Mike Plunkett has served on the Montgomery County Board for the past eighteen years. Plunkett’s district is in Hillsboro, and he says that during his tenure the board has always deducted the prison population from the census totals for mapmaking purposes. “We’re a county of thirty thousand. Each district would be about forty-five hundred people, and the population has to be substantially similar in each district…The prison has about two thousand people. That district—among the seven in the county—would have only half of the voters in it even eligible.”
In other words, the voters in Plunkett’s district would effectively have twice the voting power of neighboring districts. And the smaller a district gets, the bigger the problem grows: “Now Hillsboro, where the prison is, the mayor and the councilmen are all elected at-large,” Plunkett explained. “But if Hillsborough were aldermanic, you’d have a district where the prison is that would have two thousand residents who couldn’t vote; you’d have no one who could even run for office.”
One of the more dramatic examples of Plunkett’s scenario happened in Iowa before the 2010 census. In the city council race in Anamosa, Iowa, population fifty-five hundred, a candidate named Danny Young ran for a seat in a ward that included the Anamosa State Penitentiary, which, according to the New York Times, held a population of about thirteen hundred at the time, leaving only fifty-eight non-prisoners in the voting district. Young won his seat with only two votes cast: one from his wife, and one from his neighbor. (Young didn’t bother to vote for himself.) Thanks to prison gerrymandering—and a good deal of local voter apathy—his victory set a record for a win by the slimmest margin.
Reform efforts look less successful when viewed as the presence of justice for incarcerated populations, rather than simply the absence of exploitation.
Anamosa ultimately solved its problem by sidestepping the issue of prisoner population counts altogether, changing to at-large elections, rather than district-based. Of course, not every prison town’s officials do the honorable thing; while at least ten counties in Illinois have excluded prisoners from their Census counts, at least five other countries like Will, Rock Island, Lee and Clinton have declined to do so. A cruel irony of prison gerrymandering is that the largely minority population is shifted to rural areas, where it lacks the benefit of real representation (destination districts are overwhelmingly white), but can nonetheless enable the careers of politicians who oppose prison and criminal justice reform measures.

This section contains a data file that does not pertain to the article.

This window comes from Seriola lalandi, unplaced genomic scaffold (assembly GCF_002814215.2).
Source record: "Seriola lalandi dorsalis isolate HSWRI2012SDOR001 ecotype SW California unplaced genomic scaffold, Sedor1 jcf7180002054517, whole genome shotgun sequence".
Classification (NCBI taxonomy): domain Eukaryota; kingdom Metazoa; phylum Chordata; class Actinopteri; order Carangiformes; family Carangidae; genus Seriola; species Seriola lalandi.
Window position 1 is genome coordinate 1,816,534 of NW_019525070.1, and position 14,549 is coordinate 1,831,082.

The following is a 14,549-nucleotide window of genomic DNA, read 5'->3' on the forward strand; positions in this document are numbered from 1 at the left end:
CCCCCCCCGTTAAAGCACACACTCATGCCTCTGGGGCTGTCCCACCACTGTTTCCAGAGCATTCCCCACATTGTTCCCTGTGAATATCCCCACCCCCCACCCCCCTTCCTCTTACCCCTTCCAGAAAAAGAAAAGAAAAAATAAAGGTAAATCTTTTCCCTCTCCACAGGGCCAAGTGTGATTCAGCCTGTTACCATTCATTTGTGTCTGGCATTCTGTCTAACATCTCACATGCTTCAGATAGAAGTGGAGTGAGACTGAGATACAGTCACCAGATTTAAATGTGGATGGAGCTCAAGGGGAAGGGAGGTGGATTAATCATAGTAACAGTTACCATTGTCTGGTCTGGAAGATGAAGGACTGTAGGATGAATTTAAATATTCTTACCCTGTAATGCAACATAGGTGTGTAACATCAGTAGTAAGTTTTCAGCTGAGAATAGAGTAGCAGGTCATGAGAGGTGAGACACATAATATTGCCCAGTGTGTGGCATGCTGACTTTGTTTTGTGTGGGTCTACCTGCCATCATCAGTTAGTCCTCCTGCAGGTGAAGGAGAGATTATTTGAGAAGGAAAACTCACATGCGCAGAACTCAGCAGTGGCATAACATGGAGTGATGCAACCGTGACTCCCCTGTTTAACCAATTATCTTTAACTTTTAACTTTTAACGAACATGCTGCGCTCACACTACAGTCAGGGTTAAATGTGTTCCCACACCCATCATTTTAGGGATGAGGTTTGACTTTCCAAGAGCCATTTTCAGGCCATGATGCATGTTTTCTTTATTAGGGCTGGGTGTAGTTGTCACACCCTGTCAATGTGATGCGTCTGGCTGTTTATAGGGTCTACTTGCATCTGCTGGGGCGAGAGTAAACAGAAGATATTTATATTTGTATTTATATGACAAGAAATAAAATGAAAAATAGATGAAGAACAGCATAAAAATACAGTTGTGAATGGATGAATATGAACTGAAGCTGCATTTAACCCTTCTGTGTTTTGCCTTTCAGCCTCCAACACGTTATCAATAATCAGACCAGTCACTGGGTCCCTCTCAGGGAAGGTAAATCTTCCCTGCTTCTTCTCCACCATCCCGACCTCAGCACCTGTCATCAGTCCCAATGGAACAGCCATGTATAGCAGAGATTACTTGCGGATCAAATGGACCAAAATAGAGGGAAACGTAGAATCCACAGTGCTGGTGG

Dale Volker, a long-time conservative Republican state senator from upstate New York, somewhat famously acknowledged that his sparsely-populated district “had more cows than people.” Volker’s district did have a large prison, however, and he expressed relief, in a 2002 interview with the Newhouse News Service, that many of his constituents were prisoners ineligible to vote. If they could, he reasoned, “they’d never vote for me.” Volker used his seat in the state legislature—power drawn from a significant number of Black and brown prisoners from the New York City area—to oppose shortening prison sentences and census changes, ensuring a consistent flow of “constituents” for his district.
Nationwide, states are still grappling with voting rights for incarcerated people. Most every state disenfranchises people serving a felony conviction, except for Maine and Vermont, where prisoners never lose the right to vote and do so absentee while in prison. Even after an individual has served their felony sentence, voting accessibility is still stratified: In fourteen states, including Illinois, voter rights are automatically restored upon completing a sentence; in the remainder, the formerly incarcerated lose the right to vote until they’re off parole or probation—or they never regain it, short of more formal intervention, like a direct gubernatorial pardon.
Since the Dale Volker era, The Prison Policy Initiative reports that seven states, including Michigan and New York, now “encourage or even require” governments to exclude prison data from redistricting—meaningful strikes by most measures. Yet the reform efforts look less successful when viewed as the presence of justice for incarcerated populations, rather than simply the absence of exploitation.
Even when counties like Montgomery don’t count prisoners in their population totals, those individuals still have a hometown in which they’re not being counted, resulting in potentially hundreds of thousands of individuals—effectively, the entirely of the U.S. prison population save for two states—losing out on political representation altogether. Out of fifty states, only New York and Maryland have implemented laws mandating prisoners be counted at home. Advocacy organizations have had marginal success in encouraging districts to leave prisoners out of their counts; getting government agencies to restore the representation as if it had never left? That appears to be a tougher sell.